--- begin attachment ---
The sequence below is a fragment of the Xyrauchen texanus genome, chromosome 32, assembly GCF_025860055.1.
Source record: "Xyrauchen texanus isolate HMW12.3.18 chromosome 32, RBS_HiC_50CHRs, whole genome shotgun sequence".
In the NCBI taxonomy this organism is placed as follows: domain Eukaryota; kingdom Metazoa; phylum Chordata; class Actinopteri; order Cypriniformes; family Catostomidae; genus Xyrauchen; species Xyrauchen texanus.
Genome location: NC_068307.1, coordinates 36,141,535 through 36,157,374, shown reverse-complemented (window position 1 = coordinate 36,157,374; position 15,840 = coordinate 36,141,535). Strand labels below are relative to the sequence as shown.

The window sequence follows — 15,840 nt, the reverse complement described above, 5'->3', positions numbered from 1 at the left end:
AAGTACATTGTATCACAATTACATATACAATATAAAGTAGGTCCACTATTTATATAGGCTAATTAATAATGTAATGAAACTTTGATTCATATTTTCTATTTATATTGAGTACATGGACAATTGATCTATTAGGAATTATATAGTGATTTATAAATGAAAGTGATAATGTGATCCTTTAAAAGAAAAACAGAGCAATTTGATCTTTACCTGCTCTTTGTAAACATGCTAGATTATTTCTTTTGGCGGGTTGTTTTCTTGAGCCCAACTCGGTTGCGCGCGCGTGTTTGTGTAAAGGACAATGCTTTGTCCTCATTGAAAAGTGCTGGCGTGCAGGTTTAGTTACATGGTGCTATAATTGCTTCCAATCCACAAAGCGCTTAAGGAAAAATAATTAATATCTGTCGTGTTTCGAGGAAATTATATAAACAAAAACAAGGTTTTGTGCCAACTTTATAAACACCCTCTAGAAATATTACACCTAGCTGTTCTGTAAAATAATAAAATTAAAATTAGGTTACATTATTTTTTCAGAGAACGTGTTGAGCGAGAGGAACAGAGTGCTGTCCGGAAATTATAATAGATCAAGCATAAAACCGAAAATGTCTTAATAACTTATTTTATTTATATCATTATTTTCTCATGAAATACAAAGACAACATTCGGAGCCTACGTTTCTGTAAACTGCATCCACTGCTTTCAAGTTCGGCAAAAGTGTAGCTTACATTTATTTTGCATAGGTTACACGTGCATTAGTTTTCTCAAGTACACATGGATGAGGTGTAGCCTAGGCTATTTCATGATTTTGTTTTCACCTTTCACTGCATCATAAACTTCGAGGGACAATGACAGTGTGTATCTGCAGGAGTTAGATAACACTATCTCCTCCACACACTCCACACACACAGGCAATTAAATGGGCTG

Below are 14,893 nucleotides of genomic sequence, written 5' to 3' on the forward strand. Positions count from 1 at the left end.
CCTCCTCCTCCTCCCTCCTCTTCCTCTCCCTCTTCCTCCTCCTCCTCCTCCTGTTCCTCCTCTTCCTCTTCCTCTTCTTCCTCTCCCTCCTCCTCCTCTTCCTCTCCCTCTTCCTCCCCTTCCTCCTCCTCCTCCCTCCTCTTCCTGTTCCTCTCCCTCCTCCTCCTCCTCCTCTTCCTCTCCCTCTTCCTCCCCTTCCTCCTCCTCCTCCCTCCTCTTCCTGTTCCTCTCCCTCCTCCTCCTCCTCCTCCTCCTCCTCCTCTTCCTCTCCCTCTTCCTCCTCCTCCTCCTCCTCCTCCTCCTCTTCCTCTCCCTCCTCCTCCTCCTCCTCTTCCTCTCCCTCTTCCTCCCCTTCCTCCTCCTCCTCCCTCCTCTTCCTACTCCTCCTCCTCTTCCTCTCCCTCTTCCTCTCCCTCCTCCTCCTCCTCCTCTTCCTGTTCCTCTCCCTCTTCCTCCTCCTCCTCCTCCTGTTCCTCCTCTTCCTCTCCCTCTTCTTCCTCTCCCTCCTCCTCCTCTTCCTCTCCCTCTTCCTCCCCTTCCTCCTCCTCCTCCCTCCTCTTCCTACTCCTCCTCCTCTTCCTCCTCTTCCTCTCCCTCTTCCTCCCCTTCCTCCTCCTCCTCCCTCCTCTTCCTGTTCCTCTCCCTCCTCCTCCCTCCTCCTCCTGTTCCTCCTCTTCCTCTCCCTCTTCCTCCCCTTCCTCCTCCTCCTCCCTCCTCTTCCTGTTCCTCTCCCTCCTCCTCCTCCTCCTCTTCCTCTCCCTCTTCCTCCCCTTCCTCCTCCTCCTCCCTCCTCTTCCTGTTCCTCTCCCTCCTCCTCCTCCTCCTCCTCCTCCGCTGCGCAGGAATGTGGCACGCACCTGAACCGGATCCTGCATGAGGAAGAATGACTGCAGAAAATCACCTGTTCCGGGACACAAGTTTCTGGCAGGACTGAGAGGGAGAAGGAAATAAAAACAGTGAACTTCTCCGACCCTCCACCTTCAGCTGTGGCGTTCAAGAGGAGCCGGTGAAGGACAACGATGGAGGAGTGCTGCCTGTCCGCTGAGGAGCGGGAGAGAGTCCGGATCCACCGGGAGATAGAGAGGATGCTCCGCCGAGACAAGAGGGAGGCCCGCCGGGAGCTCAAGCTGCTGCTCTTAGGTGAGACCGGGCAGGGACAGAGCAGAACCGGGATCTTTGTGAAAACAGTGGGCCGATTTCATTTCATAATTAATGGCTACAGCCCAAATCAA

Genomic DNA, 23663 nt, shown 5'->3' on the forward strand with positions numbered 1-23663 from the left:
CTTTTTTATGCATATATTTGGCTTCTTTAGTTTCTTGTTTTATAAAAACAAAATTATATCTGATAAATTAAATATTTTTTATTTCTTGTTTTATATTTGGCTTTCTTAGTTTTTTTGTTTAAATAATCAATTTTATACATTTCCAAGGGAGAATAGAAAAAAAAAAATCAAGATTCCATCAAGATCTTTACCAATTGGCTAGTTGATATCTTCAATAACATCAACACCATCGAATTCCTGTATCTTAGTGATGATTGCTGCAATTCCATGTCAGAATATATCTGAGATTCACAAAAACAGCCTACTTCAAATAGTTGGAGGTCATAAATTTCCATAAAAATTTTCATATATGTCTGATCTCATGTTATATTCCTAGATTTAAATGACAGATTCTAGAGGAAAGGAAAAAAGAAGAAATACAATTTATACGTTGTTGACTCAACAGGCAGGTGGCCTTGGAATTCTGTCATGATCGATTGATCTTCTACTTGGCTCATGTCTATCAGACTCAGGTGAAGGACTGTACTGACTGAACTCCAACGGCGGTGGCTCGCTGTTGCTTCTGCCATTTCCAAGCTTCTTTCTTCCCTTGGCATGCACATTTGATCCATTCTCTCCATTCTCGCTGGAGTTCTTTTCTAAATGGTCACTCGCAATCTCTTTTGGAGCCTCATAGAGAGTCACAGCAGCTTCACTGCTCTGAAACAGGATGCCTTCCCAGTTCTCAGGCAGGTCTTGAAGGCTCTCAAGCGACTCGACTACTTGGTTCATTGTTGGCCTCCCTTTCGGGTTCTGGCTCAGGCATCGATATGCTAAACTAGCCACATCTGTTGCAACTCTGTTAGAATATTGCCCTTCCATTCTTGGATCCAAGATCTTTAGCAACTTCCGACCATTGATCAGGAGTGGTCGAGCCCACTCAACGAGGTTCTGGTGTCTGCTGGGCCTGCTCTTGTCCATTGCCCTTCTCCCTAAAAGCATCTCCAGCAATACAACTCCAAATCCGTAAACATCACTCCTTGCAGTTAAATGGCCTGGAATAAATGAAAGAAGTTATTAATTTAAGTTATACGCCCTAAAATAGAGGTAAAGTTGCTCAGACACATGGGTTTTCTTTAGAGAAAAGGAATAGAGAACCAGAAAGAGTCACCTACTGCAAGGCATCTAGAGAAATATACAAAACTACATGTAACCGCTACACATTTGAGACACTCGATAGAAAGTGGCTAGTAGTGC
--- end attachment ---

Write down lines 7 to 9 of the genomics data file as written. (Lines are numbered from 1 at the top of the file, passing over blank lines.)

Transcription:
Below are 14,893 nucleotides of genomic sequence, written 5' to 3' on the forward strand. Positions count from 1 at the left end.
CCTCCTCCTCCTCCCTCCTCTTCCTCTCCCTCTTCCTCCTCCTCCTCCTCCTGTTCCTCCTCTTCCTCTTCCTCTTCTTCCTCTCCCTCCTCCTCCTCTTCCTCTCCCTCTTCCTCCCCTTCCTCCTCCTCCTCCCTCCTCTTCCTGTTCCTCTCCCTCCTCCTCCTCCTCCTCTTCCTCTCCCTCTTCCTCCCCTTCCTCCTCCTCCTCCCTCCTCTTCCTGTTCCTCTCCCTCCTCCTCCTCCTCCTCCTCCTCCTCCTCTTCCTCTCCCTCTTCCTCCTCCTCCTCCTCCTCCTCCTCCTCTTCCTCTCCCTCCTCCTCCTCCTCCTCTTCCTCTCCCTCTTCCTCCCCTTCCTCCTCCTCCTCCCTCCTCTTCCTACTCCTCCTCCTCTTCCTCTCCCTCTTCCTCTCCCTCCTCCTCCTCCTCCTCTTCCTGTTCCTCTCCCTCTTCCTCCTCCTCCTCCTCCTGTTCCTCCTCTTCCTCTCCCTCTTCTTCCTCTCCCTCCTCCTCCTCTTCCTCTCCCTCTTCCTCCCCTTCCTCCTCCTCCTCCCTCCTCTTCCTACTCCTCCTCCTCTTCCTCCTCTTCCTCTCCCTCTTCCTCCCCTTCCTCCTCCTCCTCCCTCCTCTTCCTGTTCCTCTCCCTCCTCCTCCCTCCTCCTCCTGTTCCTCCTCTTCCTCTCCCTCTTCCTCCCCTTCCTCCTCCTCCTCCCTCCTCTTCCTGTTCCTCTCCCTCCTCCTCCTCCTCCTCTTCCTCTCCCTCTTCCTCCCCTTCCTCCTCCTCCTCCCTCCTCTTCCTGTTCCTCTCCCTCCTCCTCCTCCTCCTCCTCCTCCGCTGCGCAGGAATGTGGCACGCACCTGAACCGGATCCTGCATGAGGAAGAATGACTGCAGAAAATCACCTGTTCCGGGACACAAGTTTCTGGCAGGACTGAGAGGGAGAAGGAAATAAAAACAGTGAACTTCTCCGACCCTCCACCTTCAGCTGTGGCGTTCAAGAGGAGCCGGTGAAGGACAACGATGGAGGAGTGCTGCCTGTCCGCTGAGGAGCGGGAGAGAGTCCGGATCCACCGGGAGATAGAGAGGATGCTCCGCCGAGACAAGAGGGAGGCCCGCCGGGAGCTCAAGCTGCTGCTCTTAGGTGAGACCGGGCAGGGACAGAGCAGAACCGGGATCTTTGTGAAAACAGTGGGCCGATTTCATTTCATAATTAATGGCTACAGCCCAAATCAA

Genomic DNA, 23663 nt, shown 5'->3' on the forward strand with positions numbered 1-23663 from the left: